|Photos||Video & Audio||Blogs||Statistics||Archive||Shop||Mobile|
Full name Thomas Coleman Lowry
Born February 17, 1898, Fernhill, Hawke's Bay
Died July 20, 1976, Okawa, Hastings (aged 78 years 154 days)
Major teams New Zealand, Auckland, Cambridge University, Somerset, Wellington
Batting style Right-hand bat
Fielding position Wicketkeeper
|Test debut||New Zealand v England at Christchurch, Jan 10-13, 1930 scorecard|
|Last Test||England v New Zealand at Manchester, Aug 15-18, 1931 scorecard|
Tom Lowry, who died at Hastings, New Zealand, on July 20, was born at Wellington, New Zealand, on February 2, 1898. The importance of this fact lies in the tradition that his sole qualification for Somerset in later years was, as P. R. Johnson's had been before him, born at Wellington. He was at school at Christ's College, served in the Royal Flying Corp at the end of World War I and, going up to Cambridge in 1921 made 183 in the Freshmen's match, but neither in that year nor the next did he get his Blue, although in both seasons he did valuable work for Somerset when term was ended. So strong was Cambridge cricket then that, if one looks at the 1921 side, it is impossible to see who could have been left out for him.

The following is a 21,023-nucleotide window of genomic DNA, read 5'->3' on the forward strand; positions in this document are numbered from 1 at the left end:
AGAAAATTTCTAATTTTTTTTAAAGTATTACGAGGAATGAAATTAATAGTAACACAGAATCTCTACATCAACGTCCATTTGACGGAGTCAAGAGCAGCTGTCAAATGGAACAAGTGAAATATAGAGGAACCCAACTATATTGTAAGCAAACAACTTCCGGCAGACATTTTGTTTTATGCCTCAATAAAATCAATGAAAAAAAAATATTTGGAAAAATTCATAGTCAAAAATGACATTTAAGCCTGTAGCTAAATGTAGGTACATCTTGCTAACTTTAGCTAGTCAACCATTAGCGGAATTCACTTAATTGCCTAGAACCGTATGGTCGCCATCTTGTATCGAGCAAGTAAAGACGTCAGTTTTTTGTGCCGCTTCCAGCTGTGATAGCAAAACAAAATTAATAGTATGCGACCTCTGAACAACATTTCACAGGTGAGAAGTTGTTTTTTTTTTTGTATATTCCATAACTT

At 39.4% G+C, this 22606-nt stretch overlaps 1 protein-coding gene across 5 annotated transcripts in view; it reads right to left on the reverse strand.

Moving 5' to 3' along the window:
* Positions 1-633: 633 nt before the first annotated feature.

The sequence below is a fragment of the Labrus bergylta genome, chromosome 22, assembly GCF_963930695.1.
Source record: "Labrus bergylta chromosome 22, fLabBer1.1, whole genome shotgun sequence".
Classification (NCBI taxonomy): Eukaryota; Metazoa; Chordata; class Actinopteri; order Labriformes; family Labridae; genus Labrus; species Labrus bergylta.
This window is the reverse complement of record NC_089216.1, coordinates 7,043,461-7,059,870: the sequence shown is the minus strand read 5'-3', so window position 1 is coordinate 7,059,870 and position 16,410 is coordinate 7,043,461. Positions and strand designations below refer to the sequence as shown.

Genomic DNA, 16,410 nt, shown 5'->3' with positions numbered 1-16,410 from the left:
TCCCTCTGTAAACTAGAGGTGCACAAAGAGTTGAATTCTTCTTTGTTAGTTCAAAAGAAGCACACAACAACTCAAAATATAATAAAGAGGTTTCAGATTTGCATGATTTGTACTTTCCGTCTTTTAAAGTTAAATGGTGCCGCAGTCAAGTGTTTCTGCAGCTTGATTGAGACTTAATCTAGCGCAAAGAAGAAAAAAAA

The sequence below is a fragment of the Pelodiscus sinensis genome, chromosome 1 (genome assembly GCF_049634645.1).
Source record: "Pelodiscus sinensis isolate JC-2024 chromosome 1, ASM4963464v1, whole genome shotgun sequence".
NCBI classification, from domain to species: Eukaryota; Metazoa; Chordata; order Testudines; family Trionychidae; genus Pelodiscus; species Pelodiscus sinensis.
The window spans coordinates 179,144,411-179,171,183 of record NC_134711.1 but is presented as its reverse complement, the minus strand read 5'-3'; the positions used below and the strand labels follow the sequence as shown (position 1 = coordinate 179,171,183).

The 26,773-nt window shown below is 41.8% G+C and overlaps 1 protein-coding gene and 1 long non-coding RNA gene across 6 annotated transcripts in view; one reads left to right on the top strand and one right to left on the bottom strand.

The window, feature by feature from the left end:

In the winter of 1922 he went with MacLaren's side to Australia and New Zealand. In 1923 an innings of 161 against Lancashire in the first match scored in two hours, fifty minutes made his place in the Cambridge side secure: he got over a thousand runs for the University and played for the Gentlemen at Lord's. After captaining Cambridge in 1924 he went back to New Zealand, but returned in 1927 and again in 1931 to captain the first two New Zealand sides in England.
An outstanding captain, he aimed at winning, not drawing, insisted on absolute punctuality and abhorred waste of time. On both tours he was one of the team's most reliable bats. In 1937 he came again, this time as Manager to play when wanted, and an innings of 121 in 105 minutes against Nottinghamshire showed that he was still worth a place. Altogether he hit eighteen first-class hundreds. A very strong man, he was a thorough cricketer--a fine attacking bat, always at his best in a crisis, a splendid field close to the wicket, a competent wicket-keeper if required, and a useful slow bowler, who was not afraid to give the ball plenty of air. In later life he was President of the New Zealand Cricket Council. One of his sisters married R. H. Bettington, another A. P. F. Chapman.
Wisden Cricketers' Almanack
A look at some of cricket's most memorable strokes - and their makers